A Food Allergy Advocacy Pep Talk

EpiPen picture from Keeley McGuire
Photo courtesy of KeeleyMcGuire.com
My heart is heavy and full of emotions as I read the plethora of stories surrounding the EpiPen scandal. Families paying skyrocketing costs for necessary medicine and a CEO who seems out of touch with the issue. I'm blessed that I don't need one to treat my Celiac Disease, as it is an autoimmune disease and not an allergy. However, I know other kids and adults who need these every day. My husband is a teacher and we are keenly aware of how vital these medicines are. Our hearts break with them.

I'm so impressed by the number of voices who have spoken on this issue. I'm equally impressed that the general public is listening and seems to empathize with the situation. When the food allergy and Celiac Disease community is in crisis, this is when our best side can show. We can be a voice of truth. A voice of calm reason. A voice that can take a "dollars and cents" story and put it into a human example of real struggle.

We are a community. There are non-profits that have been leading change, to be a louder voice when our's seems so small. Some of these non-profits have come under fire. Concerned parents have voiced their frustration, sometimes with harsh language, stating they feel non-profits like FARE haven't been working in their best interests. I urge people before abandoning ship and saying nasty things to judge "a tree by its fruit" as it were. I have seen FARE do some amazing advocacy and bring about change.

I do understand the frustration though. In the Celiac community it seems we've had similar concerns over where a non-profit's loyalty lies. Concerns with Cheerios and gluten-removed beers have caused some to attack those they disagree with. It's caused division among a group who is supposed to be working towards the same goal. Celiac Awareness. While I will confess that I do not contribute financially to all of the Celiac Disease non-profits, I support their missions and share their achievements. We are stronger together.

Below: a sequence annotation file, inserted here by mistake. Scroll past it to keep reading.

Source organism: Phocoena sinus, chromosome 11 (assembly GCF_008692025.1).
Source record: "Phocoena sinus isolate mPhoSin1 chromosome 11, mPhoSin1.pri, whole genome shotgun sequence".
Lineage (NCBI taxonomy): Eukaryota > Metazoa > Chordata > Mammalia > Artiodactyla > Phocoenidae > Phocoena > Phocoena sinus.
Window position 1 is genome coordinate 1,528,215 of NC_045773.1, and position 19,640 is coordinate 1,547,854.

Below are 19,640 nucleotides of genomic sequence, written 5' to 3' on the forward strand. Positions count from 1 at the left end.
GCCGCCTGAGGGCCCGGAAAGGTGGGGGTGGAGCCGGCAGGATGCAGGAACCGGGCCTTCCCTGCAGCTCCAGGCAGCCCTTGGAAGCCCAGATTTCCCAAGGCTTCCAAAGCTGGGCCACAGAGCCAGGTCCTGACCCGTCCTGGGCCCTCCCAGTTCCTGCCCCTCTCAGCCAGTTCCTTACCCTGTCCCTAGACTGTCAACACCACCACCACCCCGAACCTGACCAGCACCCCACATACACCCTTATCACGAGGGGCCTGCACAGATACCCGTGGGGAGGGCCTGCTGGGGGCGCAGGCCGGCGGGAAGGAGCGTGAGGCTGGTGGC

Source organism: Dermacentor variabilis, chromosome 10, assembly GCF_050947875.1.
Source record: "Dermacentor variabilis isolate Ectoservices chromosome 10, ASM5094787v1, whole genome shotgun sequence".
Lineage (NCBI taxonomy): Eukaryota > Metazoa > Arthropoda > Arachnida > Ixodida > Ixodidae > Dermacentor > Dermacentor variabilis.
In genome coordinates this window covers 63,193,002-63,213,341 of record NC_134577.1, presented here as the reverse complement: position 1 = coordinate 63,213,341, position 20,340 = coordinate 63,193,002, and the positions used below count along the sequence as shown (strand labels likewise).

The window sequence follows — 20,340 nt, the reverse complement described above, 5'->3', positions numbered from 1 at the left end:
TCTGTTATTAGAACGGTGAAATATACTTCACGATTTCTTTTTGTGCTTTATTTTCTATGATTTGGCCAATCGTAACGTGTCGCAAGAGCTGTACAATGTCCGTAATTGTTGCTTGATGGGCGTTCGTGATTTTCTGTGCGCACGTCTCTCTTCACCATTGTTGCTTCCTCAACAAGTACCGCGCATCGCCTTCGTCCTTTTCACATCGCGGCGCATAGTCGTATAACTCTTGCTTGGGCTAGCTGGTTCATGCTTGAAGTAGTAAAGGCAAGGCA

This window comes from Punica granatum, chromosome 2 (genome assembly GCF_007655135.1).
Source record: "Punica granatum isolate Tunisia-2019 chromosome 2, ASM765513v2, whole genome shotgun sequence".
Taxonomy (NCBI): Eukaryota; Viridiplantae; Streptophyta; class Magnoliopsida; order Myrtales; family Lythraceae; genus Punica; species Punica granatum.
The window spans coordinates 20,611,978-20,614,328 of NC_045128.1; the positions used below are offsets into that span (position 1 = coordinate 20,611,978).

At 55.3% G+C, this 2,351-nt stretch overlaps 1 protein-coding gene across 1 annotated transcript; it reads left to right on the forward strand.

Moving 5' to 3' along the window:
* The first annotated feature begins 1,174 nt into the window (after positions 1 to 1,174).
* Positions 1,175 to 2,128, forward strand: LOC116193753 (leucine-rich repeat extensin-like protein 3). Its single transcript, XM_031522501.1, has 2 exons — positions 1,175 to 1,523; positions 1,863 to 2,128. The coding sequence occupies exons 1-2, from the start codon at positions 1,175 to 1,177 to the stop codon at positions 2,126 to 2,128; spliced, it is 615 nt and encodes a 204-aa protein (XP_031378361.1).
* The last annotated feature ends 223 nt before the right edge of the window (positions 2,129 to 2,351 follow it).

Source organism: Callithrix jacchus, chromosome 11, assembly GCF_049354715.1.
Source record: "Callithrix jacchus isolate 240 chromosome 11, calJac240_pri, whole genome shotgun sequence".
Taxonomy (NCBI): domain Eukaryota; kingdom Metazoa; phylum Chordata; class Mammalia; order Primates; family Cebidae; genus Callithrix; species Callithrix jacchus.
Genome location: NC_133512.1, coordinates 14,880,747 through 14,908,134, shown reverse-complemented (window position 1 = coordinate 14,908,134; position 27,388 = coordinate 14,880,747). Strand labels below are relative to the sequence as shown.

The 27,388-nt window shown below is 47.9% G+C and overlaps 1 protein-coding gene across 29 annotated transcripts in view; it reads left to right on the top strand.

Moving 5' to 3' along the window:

We need a community. The rest of the world doesn't treat us with grace. When I read this piece by Lianne Mandelbaum on Huffington Post, my heart sunk to my stomach. Our health needs aren't respected. Lay people tell us our diseases aren't real. Celebrities make fun of us on ads and on television. Our young children are bullied at school over a disease they did not choose.

I guess that's why I urge people to get involved with a support group. We need support. More importantly, we NEED TO BE SUPPORT. Celiac support groups across the country are shutting down. People get the answers they seek at a meeting and never return. People assume they can find all the "factual" information they need on the internet. And then we end up with people self-diagnosing. And we end up with people cheating on their diets and making the rest of us look bad. And we end up with people sharing inaccurate information.

Those newly diagnosed with Celiac Disease need us to be there with accurate, fact based information. Those who are yet undiagnosed need us to push for increased awareness of symptoms and improved diagnosis rates. We all need to support investments for better treatments. We need to work together, because it's too hard on our own. We need to overcome division. To quote Kid President, "If life is a game aren't we all on the same team? I'm on your team. You're on my team. If' we're all on the same team, let's start acting like it."

Let's dream big, keep pressing for an accurate diagnosis, better treatment of all whose lives are at risk because of the food around them. Let's give the (gluten-free and food allergy) world a reason to dance.

What are ways that you advocate for the Celiac Disease and Food Allergy communities?